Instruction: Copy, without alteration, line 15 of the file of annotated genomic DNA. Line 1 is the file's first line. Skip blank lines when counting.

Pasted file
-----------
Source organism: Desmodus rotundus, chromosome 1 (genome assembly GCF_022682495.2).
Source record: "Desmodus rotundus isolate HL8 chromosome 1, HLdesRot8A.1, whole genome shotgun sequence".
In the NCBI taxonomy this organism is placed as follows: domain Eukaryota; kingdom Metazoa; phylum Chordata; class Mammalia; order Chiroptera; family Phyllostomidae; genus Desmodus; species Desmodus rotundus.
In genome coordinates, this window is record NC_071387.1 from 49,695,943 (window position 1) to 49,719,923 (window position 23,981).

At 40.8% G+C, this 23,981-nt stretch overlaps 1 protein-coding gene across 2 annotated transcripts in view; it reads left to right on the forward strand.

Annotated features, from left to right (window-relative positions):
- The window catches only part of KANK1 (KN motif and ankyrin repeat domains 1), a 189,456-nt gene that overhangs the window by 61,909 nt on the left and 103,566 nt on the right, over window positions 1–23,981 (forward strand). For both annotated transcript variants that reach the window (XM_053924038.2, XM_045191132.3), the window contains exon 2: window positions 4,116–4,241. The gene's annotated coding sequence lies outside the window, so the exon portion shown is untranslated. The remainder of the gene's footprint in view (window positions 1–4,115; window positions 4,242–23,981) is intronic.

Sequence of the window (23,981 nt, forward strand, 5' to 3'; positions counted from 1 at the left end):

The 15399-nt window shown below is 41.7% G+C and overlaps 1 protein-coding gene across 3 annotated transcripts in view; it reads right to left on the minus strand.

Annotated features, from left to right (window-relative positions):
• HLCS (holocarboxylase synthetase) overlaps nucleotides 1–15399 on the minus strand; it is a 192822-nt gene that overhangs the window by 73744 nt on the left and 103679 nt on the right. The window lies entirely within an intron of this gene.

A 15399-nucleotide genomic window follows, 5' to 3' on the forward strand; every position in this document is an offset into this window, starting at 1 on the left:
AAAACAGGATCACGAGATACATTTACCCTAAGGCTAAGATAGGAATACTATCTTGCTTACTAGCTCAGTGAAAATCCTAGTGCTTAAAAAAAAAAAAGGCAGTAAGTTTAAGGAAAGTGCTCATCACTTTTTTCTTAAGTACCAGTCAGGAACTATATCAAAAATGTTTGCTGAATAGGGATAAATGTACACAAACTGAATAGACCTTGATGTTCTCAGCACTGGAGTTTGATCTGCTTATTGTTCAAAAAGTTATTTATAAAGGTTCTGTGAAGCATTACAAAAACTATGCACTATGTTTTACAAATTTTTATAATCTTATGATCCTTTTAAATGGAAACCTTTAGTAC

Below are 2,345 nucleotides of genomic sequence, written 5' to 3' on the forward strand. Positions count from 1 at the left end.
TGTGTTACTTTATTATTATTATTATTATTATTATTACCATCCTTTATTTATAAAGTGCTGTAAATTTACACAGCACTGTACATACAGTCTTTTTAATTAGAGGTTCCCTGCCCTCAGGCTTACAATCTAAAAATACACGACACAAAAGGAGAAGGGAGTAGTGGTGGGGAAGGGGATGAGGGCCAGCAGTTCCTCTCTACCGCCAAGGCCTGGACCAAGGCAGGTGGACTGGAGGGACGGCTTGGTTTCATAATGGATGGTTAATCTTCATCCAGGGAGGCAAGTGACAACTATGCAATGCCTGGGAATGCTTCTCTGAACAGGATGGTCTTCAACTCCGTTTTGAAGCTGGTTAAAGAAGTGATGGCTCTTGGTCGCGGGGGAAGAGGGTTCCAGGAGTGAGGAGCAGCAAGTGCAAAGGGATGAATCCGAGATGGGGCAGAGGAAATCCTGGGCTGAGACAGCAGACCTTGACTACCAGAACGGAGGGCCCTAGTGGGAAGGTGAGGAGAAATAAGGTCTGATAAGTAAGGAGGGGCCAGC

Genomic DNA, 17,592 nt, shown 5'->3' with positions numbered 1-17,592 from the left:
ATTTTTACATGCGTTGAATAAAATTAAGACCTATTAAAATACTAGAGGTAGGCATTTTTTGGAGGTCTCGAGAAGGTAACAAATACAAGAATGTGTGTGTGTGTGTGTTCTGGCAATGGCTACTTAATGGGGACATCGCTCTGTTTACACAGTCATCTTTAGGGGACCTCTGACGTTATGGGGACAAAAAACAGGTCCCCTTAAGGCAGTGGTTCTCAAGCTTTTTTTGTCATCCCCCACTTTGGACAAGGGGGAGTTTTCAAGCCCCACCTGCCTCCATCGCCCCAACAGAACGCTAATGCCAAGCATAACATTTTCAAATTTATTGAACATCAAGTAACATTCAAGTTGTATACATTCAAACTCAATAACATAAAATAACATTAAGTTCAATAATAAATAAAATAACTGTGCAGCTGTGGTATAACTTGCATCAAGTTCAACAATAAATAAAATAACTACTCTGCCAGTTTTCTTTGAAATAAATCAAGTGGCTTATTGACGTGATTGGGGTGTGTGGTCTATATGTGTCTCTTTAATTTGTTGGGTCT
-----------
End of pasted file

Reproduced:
TGTGTTACTTTATTATTATTATTATTATTATTATTACCATCCTTTATTTATAAAGTGCTGTAAATTTACACAGCACTGTACATACAGTCTTTTTAATTAGAGGTTCCCTGCCCTCAGGCTTACAATCTAAAAATACACGACACAAAAGGAGAAGGGAGTAGTGGTGGGGAAGGGGATGAGGGCCAGCAGTTCCTCTCTACCGCCAAGGCCTGGACCAAGGCAGGTGGACTGGAGGGACGGCTTGGTTTCATAATGGATGGTTAATCTTCATCCAGGGAGGCAAGTGACAACTATGCAATGCCTGGGAATGCTTCTCTGAACAGGATGGTCTTCAACTCCGTTTTGAAGCTGGTTAAAGAAGTGATGGCTCTTGGTCGCGGGGGAAGAGGGTTCCAGGAGTGAGGAGCAGCAAGTGCAAAGGGATGAATCCGAGATGGGGCAGAGGAAATCCTGGGCTGAGACAGCAGACCTTGACTACCAGAACGGAGGGCCCTAGTGGGAAGGTGAGGAGAAATAAGGTCTGATAAGTAAGGAGGGGCCAGC